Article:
Anyway, I'm glad to be here, that's for sure.

I think the question is not so much 'blocking immigration' as it is how should immigration to our country proceed: how to improve the INS, make it more efficient and better run, which immigrants to let in, how to deal with illegal immigration and how to deal with Mexican immigration in particular(which represents a very special case due to our continguous borders). The devil is in the details, after all.

posted by: MD on 07.20.04 at 11:48 AM [permalink]

Professor Drezner is right.

Could al Qaeda recruit non-Arab terrorists? They already have: Richard Reid and Jose Padilla.

posted by: Arjun on 07.20.04 at 11:48 AM [permalink]

The argument is basically straight from the article...

According to the "Indicators" report, the 2000 census showed a sharp rise in the numbers of foreign-born scientists and engineers in the United States. They accounted for 17 percent of bachelor's-degree holders, 29 percent of master's-degree holders, and 38 percent of doctorate holders. A decade earlier, just 24 percent of doctorate holders were born outside the United States.

Although imported overseas talent has long helped America, the report raises concerns about the availability of such skilled people in the future. Policy changes since September 11, 2001, coupled with increasing competition for foreign students, make it less certain that the nation will attract international brainpower, according to the NSF. At the same time, the average age of the science-and-engineering work force in America is rising, auguring a wave of job openings.....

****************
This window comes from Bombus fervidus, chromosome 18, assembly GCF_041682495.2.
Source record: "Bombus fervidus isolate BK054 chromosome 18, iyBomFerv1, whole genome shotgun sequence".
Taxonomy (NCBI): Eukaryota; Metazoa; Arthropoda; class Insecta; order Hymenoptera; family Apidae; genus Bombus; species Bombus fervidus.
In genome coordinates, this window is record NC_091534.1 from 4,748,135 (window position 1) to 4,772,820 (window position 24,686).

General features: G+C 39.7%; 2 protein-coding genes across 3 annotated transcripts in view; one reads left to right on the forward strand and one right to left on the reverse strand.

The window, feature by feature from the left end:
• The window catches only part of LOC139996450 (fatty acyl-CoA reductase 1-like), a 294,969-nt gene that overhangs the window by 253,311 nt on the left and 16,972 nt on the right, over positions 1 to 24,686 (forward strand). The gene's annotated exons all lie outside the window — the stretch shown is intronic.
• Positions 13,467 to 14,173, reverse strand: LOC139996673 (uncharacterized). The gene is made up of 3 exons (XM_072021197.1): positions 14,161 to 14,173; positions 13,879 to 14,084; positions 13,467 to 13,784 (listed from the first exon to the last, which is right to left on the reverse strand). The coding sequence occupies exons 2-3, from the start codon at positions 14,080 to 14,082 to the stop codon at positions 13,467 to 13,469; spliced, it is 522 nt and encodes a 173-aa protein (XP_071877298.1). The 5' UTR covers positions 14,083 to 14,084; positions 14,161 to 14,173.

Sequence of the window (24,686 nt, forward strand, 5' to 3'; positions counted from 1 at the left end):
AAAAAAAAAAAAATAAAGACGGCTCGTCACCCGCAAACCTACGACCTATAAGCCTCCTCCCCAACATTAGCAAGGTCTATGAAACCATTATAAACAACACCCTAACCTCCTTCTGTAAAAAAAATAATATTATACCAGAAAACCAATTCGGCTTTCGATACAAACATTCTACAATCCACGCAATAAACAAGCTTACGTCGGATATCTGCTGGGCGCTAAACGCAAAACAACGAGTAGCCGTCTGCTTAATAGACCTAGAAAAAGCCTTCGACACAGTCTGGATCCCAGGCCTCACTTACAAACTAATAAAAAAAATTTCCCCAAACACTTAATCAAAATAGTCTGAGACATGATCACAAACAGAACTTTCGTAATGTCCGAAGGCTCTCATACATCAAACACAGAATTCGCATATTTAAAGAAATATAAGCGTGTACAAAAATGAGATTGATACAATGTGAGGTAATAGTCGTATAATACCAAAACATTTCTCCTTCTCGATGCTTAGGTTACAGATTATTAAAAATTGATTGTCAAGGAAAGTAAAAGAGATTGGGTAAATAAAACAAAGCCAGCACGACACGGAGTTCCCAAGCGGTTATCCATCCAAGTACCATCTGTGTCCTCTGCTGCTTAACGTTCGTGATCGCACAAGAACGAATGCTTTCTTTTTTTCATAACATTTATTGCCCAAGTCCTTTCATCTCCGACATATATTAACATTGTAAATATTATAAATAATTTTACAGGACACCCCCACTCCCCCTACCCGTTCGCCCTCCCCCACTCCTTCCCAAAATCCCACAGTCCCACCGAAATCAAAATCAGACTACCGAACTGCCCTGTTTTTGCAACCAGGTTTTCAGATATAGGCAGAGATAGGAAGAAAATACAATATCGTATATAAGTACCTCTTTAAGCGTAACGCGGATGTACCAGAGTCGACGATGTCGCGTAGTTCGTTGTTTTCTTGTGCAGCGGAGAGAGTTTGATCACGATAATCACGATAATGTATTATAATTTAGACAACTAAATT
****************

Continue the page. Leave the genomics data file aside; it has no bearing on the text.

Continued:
...The science foundation also pointed to other signs that America's technical edge is growing dull. For example, the number of science-and-engineering articles published by authors based in the United States remained flat throughout the 1990s, while authors in other nations significantly increased their output. (See article on Page A13.)

There was an article in Nature this week (or last?) about scientific output from various countries. Although the US is still on the top (35% of World Share) -- the EU as a whole has pulled ahead. The US is primarily on top due to its enormous strength in biotech. It lags behind in math and physics.

posted by: Jor on 07.20.04 at 11:48 AM [permalink]

> I believe the vast majority of those willing to
> blow up either themselves or airplanes in the name
> of Islamism consists of middle-eastern males,
> aged 17-45 or so. A few may not fit that profile,
> but we don't have to use just one profile.

Who have spent the last two years living in Mexico, learning English from a native Spanish-speaker, and immersing themselves in Mexican culture. When they fly into the US on business-class tickets they won't be tagged as "middle easterners"

Or similar scenarios that you are free to devise. But it isn't quite right to argue that the a-Q fanatics are both infinitely clever and very stupid.

posted by: Oh no you don't on 07.20.04 at 11:48 AM [permalink]

El Al Airlines has successfully managed to prevent terrorists from hijacking and destroying its planes for decades. They don't use racial profiling. They hire people whose job it is to screen possible terrorists and get them before they get on the plane.